So as we just heard, for men working blue-collar jobs, it's become harder to get ahead. On average, they make less money and have far less job security than previous generations. We have a story now about one of those men. For the last three decades, he has worked hard, but somehow it hasn't been enough, as NPR's Kelly McEvers reports.

KELLY MCEVERS, BYLINE: His name is Lynn - Lynn Eldredge. And in 1985, he got married and joined the Air Force. After five years of active duty, the plan was the same as it was for a lot of men - get a job and slowly move up the ladder.

LYNN ELDREDGE: And then I went to job service here in Wichita. And they said, oh, come back Tuesday or a certain day, and we'll - we have a special program for veterans. And I said, no, I need a job today.

MCEVERS: It was 1991, and for high school graduate like Lynn, the job was at a factory, making small tractors called skid-steer loaders for a company called Case.

Do you remember what the starting pay was?

ELDREDGE: Twelve dollars and one cent.

MCEVERS: That's $21 an hour in today's money, plus overtime.

ELDREDGE: This is our old house right here, where these people are.

MCEVERS: Oh, yeah.

We're driving around Wichita, checking out Lynn's old life. When he got the job at Case, he had two kids and a small two-bedroom house in a humble middle-class neighborhood.

ELDREDGE: I wish my house payment was still $400 a month. (Laughing).

MCEVERS: We head to the outskirts of Wichita, to the factory where Lynn used to work.

ELDREDGE: I haven't driven this way to work in 15 years. Let's see how well I do.

MCEVERS: We park the car, and Lynn tells me how he loved putting on steel-toed boots and safety glasses every day and going to work.

ELDREDGE: You had the raw steel coming in one door and brand-new machines going out the door next to it, ready to ship around the world.

MCEVERS: Lynn says, it was satisfying to make something, to come home covered in grease and sweat. But it was also about being with the guys.

ELDREDGE: Working at night, we'd have lunch - a half-hour lunch - and we'd go out in the parking lot. My friend would bring his telescope, and we'd look at stars at night for a half-hour.

MCEVERS: Lynn eventually got promoted, worked days, made a salary. He had two more kids, moved to a bigger house in a better part of Wichita. Then a relative died suddenly, and Lynn went out-of-state for the funeral.

ELDREDGE: And when we got back, my manager called me into his office - I think he waited a couple of days, but I was still pretty emotional - and got the paperwork. And it was a generous severance package.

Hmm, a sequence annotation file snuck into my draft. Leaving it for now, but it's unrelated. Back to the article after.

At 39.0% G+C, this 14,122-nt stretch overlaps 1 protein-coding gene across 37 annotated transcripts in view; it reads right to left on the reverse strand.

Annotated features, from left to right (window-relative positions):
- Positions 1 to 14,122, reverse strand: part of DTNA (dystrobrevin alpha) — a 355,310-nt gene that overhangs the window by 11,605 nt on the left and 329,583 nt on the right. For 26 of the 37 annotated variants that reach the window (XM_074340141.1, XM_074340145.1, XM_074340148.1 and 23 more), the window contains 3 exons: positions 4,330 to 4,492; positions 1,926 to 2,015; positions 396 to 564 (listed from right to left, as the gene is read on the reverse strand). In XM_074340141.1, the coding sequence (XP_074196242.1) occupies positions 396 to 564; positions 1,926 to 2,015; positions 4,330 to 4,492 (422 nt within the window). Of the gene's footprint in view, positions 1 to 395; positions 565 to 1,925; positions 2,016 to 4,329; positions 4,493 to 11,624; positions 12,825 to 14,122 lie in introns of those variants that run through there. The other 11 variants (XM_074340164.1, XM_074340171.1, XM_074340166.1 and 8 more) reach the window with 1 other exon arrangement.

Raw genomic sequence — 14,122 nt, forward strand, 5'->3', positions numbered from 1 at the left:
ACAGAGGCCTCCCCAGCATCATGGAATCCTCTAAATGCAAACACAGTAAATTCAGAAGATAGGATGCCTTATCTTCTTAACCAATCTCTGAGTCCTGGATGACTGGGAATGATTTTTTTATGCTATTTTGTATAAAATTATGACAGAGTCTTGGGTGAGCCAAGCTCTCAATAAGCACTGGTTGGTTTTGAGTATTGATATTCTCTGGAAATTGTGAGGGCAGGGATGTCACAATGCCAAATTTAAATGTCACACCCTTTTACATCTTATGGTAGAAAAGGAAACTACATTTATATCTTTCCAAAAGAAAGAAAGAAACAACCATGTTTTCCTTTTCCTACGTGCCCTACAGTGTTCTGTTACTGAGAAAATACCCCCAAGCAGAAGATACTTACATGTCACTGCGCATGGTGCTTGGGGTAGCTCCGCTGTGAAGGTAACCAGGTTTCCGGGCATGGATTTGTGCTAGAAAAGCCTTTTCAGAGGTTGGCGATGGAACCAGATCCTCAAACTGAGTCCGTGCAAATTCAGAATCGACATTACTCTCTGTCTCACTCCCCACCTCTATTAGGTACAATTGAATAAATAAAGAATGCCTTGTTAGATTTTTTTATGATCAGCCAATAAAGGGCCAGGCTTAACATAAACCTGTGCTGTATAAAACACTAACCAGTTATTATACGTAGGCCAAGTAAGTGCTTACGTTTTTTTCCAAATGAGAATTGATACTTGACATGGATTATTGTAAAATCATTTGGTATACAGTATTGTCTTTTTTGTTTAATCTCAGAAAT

MCEVERS: The manager said, Case was being bought by a company called New Holland Construction. Lynn and hundreds of other people were laid off company-wide.

ELDREDGE: I remember driving home with tears in my eyes. It's making me sad right now.

MCEVERS: Now it's time to leave Wichita and go to Cedar City, Utah. Since he got laid off, Lynn has had six different jobs, and let's just say he has not necessarily been moving up that ladder. First, he got a job at a company selling the same skid-steer loaders he made in the Case factory. That job lasted 10 months. Then he worked for a cell phone company, a soymilk plant, a nail file factory and now he manages facilities at five fast food restaurants in southern Utah.

(SOUNDBITE OF ARCHIVED RECORDING)

UNIDENTIFIED WOMAN: All right. Now I can go?

MCEVERS: We're inside one of the fast food joints, climbing a ladder to the roof so Lynn can change the filters on the air conditioner.

ELDREDGE: Most AC problems have nothing to do with the Freon or the coolant. It's taking good care of it.

MCEVERS: Lynn says, he still likes his work. He likes coming home and telling his wife about a problem he solved. Thing is - he makes about $50,000 a year - the same amount of money in real dollars he was making when he got laid off 14 years ago. At 50 years old, he has no benefits and no retirement. His wife went back for a degree and now teaches elementary school. She recently started a retirement plan. Two of the kids are going to college next year. Lynn and his wife can't help with tuition. Back inside, Lynn says, it's sad sometimes when he realizes he's not the provider he was before.

ELDREDGE: It's hard when the end of the month comes and you have to say, sorry, we can't go out to dinner. We need to just get through this weekend, and we'll be all right. I mean, things are tight.

MCEVERS: In some ways, Lynn's life is like a checklist of what's happening to most American men who are not working high-paid white-collar jobs. Wages stayed the same or got a little worse - check. Benefits disappeared - check. Debt went up - check. Wife head to start working - check. Kids have their own debt now - check.

MCEVERS: Here's the thing, though. Lynn and his wife are happy. They love each other. They love their kids. They have a nice place to live. The future's not totally certain, but Lynn still has big plans, like one day working for charity and helping people. The only real thing that's changed when he thinks about the future, Lynn says, is that it's a future with less then he imagined. Kelly McEvers, NPR News. Transcript provided by NPR, Copyright NPR.